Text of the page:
COMPASSION IN ACTION
Lord, your care for all is evident.
Read Mark 8:1–13
Jesus Feeds the Four Thousand
8 During those days another large crowd gathered. Since they had nothing to eat, Jesus called his disciples to him and said, 2 “I have compassion for these people; they have already been with me three days and have nothing to eat. 3 If I send them home hungry, they will collapse on the way, because some of them have come a long distance.”
4 His disciples answered, “But where in this remote place can anyone get enough bread to feed them?”
5 “How many loaves do you have?” Jesus asked.
“Seven,” they replied.
6 He told the crowd to sit down on the ground. When he had taken the seven loaves and given thanks, he broke them and gave them to his disciples to distribute to the people, and they did so. 7 They had a few small fish as well; he gave thanks for them also and told the disciples to distribute them. 8 The people ate and were satisfied. Afterward the disciples picked up seven basketfuls of broken pieces that were left over. 9 About four thousand were present. After he had sent them away, 10 he got into the boat with his disciples and went to the region of Dalmanutha.
11 The Pharisees came and began to question Jesus. To test him, they asked him for a sign from heaven. 12 He sighed deeply and said, “Why does this generation ask for a sign? Truly I tell you, no sign will be given to it.” 13 Then he left them, got back into the boat and crossed to the other side.
New International Version (NIV)
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“Be kind and compassionate to one another, forgiving each other, just as in Christ God forgave you” (Eph 4:32).
Today’s passage is very similar to 6:30–44. A large crowd gathers around Jesus in the middle of nowhere, and nobody brought a packed lunch. Jesus then miraculously feeds them and, after they are full, leftovers abound. On both occasions, Jesus is driven by compassion (6:34; 8:2). The term “compassion” refers to the shared feeling of concern for the suffering and distress of others. Throughout the Bible, God is presented as having compassion on people, leading to acts of mercy, restoration, and salvation. True compassion should lead to action.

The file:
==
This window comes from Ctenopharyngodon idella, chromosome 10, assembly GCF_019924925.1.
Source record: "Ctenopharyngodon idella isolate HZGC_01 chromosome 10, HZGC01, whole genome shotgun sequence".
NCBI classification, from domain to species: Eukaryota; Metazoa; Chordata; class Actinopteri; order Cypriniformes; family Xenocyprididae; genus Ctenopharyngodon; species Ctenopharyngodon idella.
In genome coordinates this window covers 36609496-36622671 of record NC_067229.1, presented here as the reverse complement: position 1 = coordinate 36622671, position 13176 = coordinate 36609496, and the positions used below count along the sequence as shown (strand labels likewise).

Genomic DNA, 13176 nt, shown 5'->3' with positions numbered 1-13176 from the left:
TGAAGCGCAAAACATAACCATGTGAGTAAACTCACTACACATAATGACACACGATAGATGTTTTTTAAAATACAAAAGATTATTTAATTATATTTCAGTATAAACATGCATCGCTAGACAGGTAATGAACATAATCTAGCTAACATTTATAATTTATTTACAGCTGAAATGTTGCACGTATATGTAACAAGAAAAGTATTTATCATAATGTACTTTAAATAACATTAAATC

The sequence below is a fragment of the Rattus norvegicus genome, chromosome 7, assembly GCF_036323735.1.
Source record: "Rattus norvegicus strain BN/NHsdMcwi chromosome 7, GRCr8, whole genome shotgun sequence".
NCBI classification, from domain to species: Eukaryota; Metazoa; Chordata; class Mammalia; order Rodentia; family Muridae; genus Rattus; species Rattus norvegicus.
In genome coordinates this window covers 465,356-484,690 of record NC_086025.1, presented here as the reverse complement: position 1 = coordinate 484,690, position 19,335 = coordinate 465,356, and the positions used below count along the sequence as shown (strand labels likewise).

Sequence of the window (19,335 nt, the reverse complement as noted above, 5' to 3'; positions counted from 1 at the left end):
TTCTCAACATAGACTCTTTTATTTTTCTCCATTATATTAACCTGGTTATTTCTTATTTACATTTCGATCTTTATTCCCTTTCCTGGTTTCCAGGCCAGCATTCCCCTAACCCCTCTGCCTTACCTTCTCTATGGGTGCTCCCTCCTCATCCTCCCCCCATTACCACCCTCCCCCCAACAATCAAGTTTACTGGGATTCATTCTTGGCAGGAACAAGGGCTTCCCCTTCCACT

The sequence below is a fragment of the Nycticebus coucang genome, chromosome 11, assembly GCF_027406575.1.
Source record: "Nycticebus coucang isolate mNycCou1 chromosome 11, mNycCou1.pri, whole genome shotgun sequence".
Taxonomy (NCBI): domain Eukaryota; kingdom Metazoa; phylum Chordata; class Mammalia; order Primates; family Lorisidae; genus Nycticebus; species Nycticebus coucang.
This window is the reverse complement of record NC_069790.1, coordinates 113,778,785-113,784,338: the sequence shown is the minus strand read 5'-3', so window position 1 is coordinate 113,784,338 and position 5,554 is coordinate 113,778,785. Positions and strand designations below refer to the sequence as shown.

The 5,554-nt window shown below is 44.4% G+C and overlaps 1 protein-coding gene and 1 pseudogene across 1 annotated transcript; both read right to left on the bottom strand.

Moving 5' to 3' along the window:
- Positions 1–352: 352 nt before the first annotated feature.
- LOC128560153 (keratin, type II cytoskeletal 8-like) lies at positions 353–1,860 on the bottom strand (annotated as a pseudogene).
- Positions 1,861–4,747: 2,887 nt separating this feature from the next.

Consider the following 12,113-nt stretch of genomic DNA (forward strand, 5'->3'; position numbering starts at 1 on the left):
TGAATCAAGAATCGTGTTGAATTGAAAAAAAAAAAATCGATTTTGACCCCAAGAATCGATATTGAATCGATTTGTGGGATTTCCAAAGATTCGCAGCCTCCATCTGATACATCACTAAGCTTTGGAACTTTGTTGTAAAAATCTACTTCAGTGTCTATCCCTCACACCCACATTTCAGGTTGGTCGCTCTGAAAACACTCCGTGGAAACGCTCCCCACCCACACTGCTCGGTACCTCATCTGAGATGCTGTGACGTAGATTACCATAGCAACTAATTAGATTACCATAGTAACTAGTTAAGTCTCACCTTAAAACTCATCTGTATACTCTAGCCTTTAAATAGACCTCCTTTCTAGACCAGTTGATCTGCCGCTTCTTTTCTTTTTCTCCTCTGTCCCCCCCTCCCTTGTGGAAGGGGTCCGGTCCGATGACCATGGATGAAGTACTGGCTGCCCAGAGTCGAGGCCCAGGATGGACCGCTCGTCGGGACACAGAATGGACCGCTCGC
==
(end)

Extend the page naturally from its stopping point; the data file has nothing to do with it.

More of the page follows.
In verses 2 and 3, Jesus seems to challenge the disciples to think about what is possible with Him when faced with the impossible. After all, they have seen earlier what Jesus can do in such a predicament. But sadly, the disciples fail to get it and view the situation simply from a human perspective (4). They even lack the wits of the Syrophoenician woman. When you face seemingly impossible situations in life, pray that you may regard them from God’s perspective.
The crowd “ate and were satisfied” (8) (cf. Mark 6:42). In the Gospels, the crowd is often characterized as being fickle. People come and go but never make a commitment to Jesus. They may enjoy Jesus’ teaching (Mark 12:37) and the free lunches He provides, but they rarely become true followers. In fact, they sometimes prove to be an obstacle for others (Mark 2:4) and turn against Jesus (Mark 15:8,11,15). Likewise, many people today prefer to move with the crowd. Have you chosen to separate from the crowd and openly follow Jesus as His disciple?
Consider the Good Samaritan (Luke 10:25–37) and Jonah. The Samaritan showed compassion to a stranger, whereas Jonah could not accept that God had compassion on Israel’s enemies. Which do you resemble?
Lord, your ability to do great things from small means continues to amaze Your people.